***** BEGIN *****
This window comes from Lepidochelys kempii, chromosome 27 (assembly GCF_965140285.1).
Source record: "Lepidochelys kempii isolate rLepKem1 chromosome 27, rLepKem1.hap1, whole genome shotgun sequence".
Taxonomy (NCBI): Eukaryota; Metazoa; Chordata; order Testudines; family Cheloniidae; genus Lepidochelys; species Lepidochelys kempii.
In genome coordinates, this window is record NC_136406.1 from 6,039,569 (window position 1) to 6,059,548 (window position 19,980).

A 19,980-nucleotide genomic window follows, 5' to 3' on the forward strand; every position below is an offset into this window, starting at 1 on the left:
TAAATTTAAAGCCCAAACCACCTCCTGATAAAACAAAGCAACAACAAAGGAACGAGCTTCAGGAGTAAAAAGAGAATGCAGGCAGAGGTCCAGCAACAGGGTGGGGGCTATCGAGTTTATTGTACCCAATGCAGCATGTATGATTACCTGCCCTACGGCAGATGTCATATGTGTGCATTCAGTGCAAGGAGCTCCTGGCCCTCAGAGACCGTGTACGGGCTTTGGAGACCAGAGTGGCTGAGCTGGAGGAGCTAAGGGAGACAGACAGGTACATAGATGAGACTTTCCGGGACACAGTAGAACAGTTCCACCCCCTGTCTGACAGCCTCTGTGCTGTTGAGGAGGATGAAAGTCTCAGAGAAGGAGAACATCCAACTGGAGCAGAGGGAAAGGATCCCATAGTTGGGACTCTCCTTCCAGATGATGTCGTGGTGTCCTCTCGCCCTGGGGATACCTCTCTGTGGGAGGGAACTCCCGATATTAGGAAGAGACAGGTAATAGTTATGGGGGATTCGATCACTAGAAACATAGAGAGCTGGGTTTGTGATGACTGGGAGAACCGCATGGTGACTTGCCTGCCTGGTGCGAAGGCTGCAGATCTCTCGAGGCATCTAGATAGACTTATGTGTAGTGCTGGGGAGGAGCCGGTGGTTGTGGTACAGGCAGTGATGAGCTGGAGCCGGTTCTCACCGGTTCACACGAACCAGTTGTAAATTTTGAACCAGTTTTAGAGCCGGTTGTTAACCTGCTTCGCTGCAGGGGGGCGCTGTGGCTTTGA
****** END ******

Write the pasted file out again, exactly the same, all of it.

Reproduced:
This window comes from Lepidochelys kempii, chromosome 27 (assembly GCF_965140285.1).
Source record: "Lepidochelys kempii isolate rLepKem1 chromosome 27, rLepKem1.hap1, whole genome shotgun sequence".
Taxonomy (NCBI): Eukaryota; Metazoa; Chordata; order Testudines; family Cheloniidae; genus Lepidochelys; species Lepidochelys kempii.
In genome coordinates, this window is record NC_136406.1 from 6,039,569 (window position 1) to 6,059,548 (window position 19,980).

A 19,980-nucleotide genomic window follows, 5' to 3' on the forward strand; every position below is an offset into this window, starting at 1 on the left:
TAAATTTAAAGCCCAAACCACCTCCTGATAAAACAAAGCAACAACAAAGGAACGAGCTTCAGGAGTAAAAAGAGAATGCAGGCAGAGGTCCAGCAACAGGGTGGGGGCTATCGAGTTTATTGTACCCAATGCAGCATGTATGATTACCTGCCCTACGGCAGATGTCATATGTGTGCATTCAGTGCAAGGAGCTCCTGGCCCTCAGAGACCGTGTACGGGCTTTGGAGACCAGAGTGGCTGAGCTGGAGGAGCTAAGGGAGACAGACAGGTACATAGATGAGACTTTCCGGGACACAGTAGAACAGTTCCACCCCCTGTCTGACAGCCTCTGTGCTGTTGAGGAGGATGAAAGTCTCAGAGAAGGAGAACATCCAACTGGAGCAGAGGGAAAGGATCCCATAGTTGGGACTCTCCTTCCAGATGATGTCGTGGTGTCCTCTCGCCCTGGGGATACCTCTCTGTGGGAGGGAACTCCCGATATTAGGAAGAGACAGGTAATAGTTATGGGGGATTCGATCACTAGAAACATAGAGAGCTGGGTTTGTGATGACTGGGAGAACCGCATGGTGACTTGCCTGCCTGGTGCGAAGGCTGCAGATCTCTCGAGGCATCTAGATAGACTTATGTGTAGTGCTGGGGAGGAGCCGGTGGTTGTGGTACAGGCAGTGATGAGCTGGAGCCGGTTCTCACCGGTTCACACGAACCAGTTGTAAATTTTGAACCAGTTTTAGAGCCGGTTGTTAACCTGCTTCGCTGCAGGGGGGCGCTGTGGCTTTGA